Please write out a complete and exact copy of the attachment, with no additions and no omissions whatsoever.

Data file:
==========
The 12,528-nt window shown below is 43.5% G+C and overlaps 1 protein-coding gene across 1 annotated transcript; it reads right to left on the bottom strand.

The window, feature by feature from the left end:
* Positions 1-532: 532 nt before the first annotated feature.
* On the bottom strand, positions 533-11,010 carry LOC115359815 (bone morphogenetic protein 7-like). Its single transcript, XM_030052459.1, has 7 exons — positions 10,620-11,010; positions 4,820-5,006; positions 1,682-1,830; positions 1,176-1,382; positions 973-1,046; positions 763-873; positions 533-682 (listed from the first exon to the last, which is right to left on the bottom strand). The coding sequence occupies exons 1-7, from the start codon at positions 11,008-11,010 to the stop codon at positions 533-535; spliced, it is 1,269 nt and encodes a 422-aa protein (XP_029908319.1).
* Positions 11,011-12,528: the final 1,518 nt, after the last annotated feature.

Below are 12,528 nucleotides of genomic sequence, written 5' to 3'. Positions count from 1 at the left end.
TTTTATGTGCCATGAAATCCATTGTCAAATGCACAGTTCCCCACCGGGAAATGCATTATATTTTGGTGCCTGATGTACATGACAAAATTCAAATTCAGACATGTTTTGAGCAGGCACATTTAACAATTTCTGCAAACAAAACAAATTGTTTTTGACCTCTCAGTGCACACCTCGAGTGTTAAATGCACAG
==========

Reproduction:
The 12,528-nt window shown below is 43.5% G+C and overlaps 1 protein-coding gene across 1 annotated transcript; it reads right to left on the bottom strand.

The window, feature by feature from the left end:
* Positions 1-532: 532 nt before the first annotated feature.
* On the bottom strand, positions 533-11,010 carry LOC115359815 (bone morphogenetic protein 7-like). Its single transcript, XM_030052459.1, has 7 exons — positions 10,620-11,010; positions 4,820-5,006; positions 1,682-1,830; positions 1,176-1,382; positions 973-1,046; positions 763-873; positions 533-682 (listed from the first exon to the last, which is right to left on the bottom strand). The coding sequence occupies exons 1-7, from the start codon at positions 11,008-11,010 to the stop codon at positions 533-535; spliced, it is 1,269 nt and encodes a 422-aa protein (XP_029908319.1).
* Positions 11,011-12,528: the final 1,518 nt, after the last annotated feature.

Below are 12,528 nucleotides of genomic sequence, written 5' to 3'. Positions count from 1 at the left end.
TTTTATGTGCCATGAAATCCATTGTCAAATGCACAGTTCCCCACCGGGAAATGCATTATATTTTGGTGCCTGATGTACATGACAAAATTCAAATTCAGACATGTTTTGAGCAGGCACATTTAACAATTTCTGCAAACAAAACAAATTGTTTTTGACCTCTCAGTGCACACCTCGAGTGTTAAATGCACAG